"The Sudanese government is essentially kicking the U.N. out," Bolopion said. "This should raise a red flag."
Southern Kordofan, which remains a territory of the Sudanese government in the north, borders South Sudan. The report suggests that the Sudanese government has carried out extensive human rights violations in the territory that may qualify as war crimes.
"I am increasingly alarmed by the mounting allegations of mass graves in South Kordofan, Sudan, and of reported disappearances of civilians, targeting of people on an ethnic basis, and extra-judicial killings," Valerie Amos, the U.N. undersecretary-general humanitarian affairs and emergency relief coordinator, said in a statement.
Since the fighting began on June 6, U.N. humanitarian agencies have asked the government of Sudan for access to the people of South Kordofan, but the requests have been denied, she said.
Though some humanitarian agencies have been given limited access to Kadugli, which is the capital of South Kordofan state, the restrictions "are seriously impeding our ability to assist people in need," she said. "We know that many of the 1.4 million residents within the affected areas will increasingly need humanitarian aid. We know that at least 73,000 people were displaced by the fighting, though we suspect that the actual number is much higher."
U.S. Ambassador Susan Rice told the Security Council on Wednesday that the displacements occurred as a result of fighting between lingering rebel remnants and Sudanese soldiers in Southern Kordofan.
"Both parties need to agree immediately to a cessation of hostilities," she said. "The violence, the human-rights abuses and the deliberate obstruction of access for humanitarian agencies must end."
The restrictions on access mean that little is known about those who have fled to mountain areas, Amos said. "We do not know whether there is any truth to the grave allegations of extra-judicial killings, mass graves and other grave violations in South Kordofan."
Amos briefed the Security Council Friday on the violence. "I am increasingly alarmed by the mounting allegations of mass graves in South Kordofan," she said in a statement.
"There are secondary sources on the existence of mass graves," Ivan Simonovic, the U.N. assistant secretary-general for human rights, told reporters Friday.
Simonovic added that eight U.N. staff members have been abducted in Southern Kordofan and a ninth was shot in the leg.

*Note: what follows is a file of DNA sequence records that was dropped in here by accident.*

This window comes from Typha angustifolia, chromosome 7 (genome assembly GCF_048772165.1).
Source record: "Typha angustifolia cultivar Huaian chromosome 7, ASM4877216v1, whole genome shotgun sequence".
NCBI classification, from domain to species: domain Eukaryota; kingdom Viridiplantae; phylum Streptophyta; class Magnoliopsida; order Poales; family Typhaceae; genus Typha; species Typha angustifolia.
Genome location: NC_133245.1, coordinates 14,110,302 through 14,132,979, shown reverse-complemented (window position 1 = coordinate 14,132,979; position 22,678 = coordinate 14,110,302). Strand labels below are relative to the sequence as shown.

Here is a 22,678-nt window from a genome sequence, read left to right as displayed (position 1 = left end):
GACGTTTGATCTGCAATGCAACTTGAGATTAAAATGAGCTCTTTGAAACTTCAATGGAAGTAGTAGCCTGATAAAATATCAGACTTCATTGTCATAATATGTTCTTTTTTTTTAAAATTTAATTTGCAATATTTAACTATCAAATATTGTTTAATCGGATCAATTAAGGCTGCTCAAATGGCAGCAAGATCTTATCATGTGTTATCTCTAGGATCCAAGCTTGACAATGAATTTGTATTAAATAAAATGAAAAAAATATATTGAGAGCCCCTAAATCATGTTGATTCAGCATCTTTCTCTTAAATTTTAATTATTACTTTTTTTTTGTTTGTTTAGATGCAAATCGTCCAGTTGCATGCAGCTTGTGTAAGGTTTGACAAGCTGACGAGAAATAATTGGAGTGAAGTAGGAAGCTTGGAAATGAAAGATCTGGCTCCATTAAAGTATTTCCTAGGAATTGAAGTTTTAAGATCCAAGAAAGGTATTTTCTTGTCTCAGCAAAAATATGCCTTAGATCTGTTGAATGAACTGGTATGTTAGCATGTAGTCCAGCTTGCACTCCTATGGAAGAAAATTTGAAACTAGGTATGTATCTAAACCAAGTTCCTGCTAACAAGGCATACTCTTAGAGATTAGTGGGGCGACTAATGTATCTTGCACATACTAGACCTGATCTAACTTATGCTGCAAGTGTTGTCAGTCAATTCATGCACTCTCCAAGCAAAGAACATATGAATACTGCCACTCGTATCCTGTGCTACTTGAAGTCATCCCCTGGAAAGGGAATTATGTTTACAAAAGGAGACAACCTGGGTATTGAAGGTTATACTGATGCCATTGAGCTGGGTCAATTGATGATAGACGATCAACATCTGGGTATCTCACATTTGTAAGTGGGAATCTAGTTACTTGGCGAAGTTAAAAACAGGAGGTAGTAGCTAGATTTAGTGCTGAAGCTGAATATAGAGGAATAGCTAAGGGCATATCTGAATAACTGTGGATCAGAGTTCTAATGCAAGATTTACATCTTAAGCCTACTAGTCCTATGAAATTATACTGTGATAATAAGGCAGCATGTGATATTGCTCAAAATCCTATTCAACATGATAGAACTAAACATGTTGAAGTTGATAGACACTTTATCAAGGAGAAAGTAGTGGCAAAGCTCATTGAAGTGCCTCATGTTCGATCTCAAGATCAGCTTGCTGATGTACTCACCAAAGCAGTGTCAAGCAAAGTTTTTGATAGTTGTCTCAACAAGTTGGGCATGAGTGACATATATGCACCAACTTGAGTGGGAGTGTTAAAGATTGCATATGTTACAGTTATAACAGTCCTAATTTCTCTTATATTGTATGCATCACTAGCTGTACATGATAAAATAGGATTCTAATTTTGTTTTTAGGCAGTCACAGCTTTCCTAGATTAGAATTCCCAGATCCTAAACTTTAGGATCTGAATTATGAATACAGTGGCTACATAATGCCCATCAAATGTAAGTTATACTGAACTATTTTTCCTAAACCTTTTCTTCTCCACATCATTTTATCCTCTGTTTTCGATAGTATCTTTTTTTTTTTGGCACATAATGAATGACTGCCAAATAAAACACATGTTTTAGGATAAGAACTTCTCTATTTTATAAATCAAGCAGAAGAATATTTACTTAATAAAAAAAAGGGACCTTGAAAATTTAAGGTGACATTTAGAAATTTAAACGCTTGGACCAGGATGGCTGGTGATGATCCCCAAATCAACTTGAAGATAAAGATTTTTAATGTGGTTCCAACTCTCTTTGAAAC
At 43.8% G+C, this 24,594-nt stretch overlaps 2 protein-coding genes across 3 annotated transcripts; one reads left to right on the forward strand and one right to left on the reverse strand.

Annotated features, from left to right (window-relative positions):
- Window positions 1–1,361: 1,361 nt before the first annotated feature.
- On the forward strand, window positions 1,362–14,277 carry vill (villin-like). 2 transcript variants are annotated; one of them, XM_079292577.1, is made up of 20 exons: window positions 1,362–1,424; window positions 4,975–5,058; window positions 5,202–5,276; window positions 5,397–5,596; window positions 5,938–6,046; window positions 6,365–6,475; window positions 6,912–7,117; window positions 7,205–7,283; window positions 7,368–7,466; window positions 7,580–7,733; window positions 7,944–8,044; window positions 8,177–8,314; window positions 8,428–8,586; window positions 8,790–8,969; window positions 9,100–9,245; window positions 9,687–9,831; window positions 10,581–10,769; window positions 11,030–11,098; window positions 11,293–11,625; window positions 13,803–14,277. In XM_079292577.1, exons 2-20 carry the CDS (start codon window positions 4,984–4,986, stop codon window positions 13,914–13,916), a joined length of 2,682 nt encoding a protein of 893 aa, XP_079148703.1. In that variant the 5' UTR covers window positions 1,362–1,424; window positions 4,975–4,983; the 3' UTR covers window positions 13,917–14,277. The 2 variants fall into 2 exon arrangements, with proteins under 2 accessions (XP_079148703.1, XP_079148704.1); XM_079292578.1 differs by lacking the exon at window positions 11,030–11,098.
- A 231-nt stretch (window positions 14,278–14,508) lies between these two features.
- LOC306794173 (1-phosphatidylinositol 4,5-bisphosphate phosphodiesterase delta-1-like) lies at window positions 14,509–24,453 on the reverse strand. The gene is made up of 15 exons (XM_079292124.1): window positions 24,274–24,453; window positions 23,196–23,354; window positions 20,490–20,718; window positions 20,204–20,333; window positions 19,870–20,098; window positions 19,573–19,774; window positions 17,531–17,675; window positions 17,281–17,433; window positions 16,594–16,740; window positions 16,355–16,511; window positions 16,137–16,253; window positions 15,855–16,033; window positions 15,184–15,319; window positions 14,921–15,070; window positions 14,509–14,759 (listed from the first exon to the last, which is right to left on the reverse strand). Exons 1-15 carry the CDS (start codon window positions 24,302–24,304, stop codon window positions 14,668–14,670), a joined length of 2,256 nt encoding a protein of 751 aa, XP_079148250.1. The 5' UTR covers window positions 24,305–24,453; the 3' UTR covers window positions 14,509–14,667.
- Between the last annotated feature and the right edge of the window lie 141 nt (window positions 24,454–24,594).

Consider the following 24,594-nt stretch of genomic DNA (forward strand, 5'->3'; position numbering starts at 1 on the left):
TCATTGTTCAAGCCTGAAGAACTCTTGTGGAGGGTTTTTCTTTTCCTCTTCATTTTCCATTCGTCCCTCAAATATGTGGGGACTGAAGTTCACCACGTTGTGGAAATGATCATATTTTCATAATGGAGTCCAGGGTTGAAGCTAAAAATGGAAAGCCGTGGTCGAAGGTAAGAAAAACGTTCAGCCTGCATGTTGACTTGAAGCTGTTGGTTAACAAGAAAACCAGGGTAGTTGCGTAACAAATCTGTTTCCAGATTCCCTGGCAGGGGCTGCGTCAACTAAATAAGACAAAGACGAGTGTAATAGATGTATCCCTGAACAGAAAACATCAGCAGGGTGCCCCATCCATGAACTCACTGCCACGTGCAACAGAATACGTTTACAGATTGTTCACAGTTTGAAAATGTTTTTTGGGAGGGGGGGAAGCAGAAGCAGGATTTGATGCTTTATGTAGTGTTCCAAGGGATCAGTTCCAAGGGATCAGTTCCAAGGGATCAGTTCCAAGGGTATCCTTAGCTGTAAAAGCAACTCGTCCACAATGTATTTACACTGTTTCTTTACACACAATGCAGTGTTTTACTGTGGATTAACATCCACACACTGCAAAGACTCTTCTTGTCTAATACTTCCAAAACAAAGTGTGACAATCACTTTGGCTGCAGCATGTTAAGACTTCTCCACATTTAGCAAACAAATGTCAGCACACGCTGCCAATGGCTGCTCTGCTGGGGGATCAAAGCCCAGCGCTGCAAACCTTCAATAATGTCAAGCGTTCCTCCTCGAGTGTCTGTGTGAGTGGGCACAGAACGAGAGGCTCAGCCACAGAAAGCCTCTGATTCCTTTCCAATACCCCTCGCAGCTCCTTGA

The report highlights attacks on the civilian settlements in the Nuba mountains, home to the Christian minority who fought alongside the south in its long struggle for independence.
An independent contractor detained in late June by the Sudanese Armed Forces reported having seen some 150 bodies of people of Nuban descent scattered on the grounds of a military compound in Umbattah.
And the Satellite Sentinel Project reported Wednesday that its work has revealed "visual evidence of mass graves in South Kordofan. ... The evidence found by SSP is consistent with allegations that the Sudan Armed Forces and northern militias have engaged in a campaign of killing civilians."
The project is based on the Harvard Humanitarian Initiative's analysis of satellite imagery and witness reports.
"Those responsible for the violation of international human rights and humanitarian law should be held accountable," said Security Council President and German Ambassador Peter Wittig.
The report, which the Security Council requested, recommends an independent inquiry into human-rights abuses and a possible referral to the prosecutor of the International Criminal Court.
It comes as the Republic of South Sudan, which seceded from the north on July 9, was welcomed this week as the 193rd member state of the United Nations.
Ezekiel Lol Gatkuoth, head of the mission of the government of South Sudan, danced in celebration shortly after the country's new flag took its place among the others at U.N. headquarters in New York.
But the independence celebrations came with worries, given that the Sudanese government demanded an end to peacekeeping operations in the region.